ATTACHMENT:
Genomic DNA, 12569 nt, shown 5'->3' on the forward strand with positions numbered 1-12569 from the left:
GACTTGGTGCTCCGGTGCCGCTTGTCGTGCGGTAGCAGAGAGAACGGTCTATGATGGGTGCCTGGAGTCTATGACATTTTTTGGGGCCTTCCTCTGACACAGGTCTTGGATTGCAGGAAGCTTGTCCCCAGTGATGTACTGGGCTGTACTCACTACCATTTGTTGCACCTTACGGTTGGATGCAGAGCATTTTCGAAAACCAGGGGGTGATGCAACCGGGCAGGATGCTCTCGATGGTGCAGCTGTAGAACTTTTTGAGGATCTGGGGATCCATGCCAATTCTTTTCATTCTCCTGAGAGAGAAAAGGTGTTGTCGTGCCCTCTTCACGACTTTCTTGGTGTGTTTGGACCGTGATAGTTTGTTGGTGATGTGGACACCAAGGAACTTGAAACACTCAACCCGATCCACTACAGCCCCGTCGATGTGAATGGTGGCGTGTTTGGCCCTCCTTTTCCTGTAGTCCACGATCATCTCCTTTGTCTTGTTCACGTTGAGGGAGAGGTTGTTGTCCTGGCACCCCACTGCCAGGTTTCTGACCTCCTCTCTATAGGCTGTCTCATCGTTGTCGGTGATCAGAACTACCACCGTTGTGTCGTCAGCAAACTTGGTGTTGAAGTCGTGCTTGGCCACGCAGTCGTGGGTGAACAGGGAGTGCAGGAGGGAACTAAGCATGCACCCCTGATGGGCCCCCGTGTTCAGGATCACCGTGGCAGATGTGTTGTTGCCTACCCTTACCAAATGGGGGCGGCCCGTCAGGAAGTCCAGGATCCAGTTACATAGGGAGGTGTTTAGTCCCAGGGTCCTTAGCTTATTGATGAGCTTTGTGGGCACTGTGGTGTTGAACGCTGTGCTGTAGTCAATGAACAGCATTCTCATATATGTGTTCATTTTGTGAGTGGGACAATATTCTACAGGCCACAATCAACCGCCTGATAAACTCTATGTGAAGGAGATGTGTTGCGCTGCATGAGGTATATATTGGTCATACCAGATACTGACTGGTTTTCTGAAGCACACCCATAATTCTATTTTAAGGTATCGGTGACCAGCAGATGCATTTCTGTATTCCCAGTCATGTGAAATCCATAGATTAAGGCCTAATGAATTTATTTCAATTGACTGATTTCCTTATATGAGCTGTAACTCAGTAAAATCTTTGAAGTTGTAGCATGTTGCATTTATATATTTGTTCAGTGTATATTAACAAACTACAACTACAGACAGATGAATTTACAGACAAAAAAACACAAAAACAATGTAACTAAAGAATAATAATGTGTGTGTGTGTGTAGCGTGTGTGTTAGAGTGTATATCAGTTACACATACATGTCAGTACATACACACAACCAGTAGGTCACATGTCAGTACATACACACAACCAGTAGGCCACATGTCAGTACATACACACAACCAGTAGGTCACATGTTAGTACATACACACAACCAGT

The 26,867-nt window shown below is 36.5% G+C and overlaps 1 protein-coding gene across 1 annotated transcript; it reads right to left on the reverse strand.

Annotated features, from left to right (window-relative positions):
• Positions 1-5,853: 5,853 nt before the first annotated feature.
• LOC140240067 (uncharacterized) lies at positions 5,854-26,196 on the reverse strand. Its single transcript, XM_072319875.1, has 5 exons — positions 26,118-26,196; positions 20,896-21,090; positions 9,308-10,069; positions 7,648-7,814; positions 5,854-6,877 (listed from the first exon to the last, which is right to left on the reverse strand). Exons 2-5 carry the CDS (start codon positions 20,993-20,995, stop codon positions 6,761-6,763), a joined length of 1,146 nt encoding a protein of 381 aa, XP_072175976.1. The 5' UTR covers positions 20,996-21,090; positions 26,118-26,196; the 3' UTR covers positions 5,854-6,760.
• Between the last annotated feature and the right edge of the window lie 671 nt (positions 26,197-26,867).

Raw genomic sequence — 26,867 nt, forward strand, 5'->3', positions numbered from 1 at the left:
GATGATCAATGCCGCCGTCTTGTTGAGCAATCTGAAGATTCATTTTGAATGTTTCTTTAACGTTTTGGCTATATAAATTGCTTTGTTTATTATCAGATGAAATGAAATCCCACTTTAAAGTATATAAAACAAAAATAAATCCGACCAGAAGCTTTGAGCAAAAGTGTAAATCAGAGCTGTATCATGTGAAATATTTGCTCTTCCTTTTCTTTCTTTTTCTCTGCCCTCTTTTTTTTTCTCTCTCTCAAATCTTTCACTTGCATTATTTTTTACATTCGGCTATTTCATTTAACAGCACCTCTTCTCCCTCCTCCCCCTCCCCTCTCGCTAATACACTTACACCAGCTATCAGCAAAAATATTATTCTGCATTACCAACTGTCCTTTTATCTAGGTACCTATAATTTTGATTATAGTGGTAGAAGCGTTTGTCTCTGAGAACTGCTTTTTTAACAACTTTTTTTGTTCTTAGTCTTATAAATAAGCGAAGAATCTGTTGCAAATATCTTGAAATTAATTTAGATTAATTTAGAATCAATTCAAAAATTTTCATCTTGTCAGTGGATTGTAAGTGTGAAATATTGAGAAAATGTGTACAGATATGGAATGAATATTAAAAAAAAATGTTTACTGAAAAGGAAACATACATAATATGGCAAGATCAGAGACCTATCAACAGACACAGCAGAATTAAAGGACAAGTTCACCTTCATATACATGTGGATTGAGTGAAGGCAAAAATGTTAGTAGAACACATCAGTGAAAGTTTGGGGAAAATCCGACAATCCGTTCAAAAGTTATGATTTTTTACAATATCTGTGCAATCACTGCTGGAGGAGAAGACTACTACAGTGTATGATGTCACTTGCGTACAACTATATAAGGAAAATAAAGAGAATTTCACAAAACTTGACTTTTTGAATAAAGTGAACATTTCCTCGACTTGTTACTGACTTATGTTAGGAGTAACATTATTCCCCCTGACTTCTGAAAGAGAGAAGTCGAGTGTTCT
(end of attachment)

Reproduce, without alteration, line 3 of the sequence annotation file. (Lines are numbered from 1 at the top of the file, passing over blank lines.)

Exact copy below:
The 26,867-nt window shown below is 36.5% G+C and overlaps 1 protein-coding gene across 1 annotated transcript; it reads right to left on the reverse strand.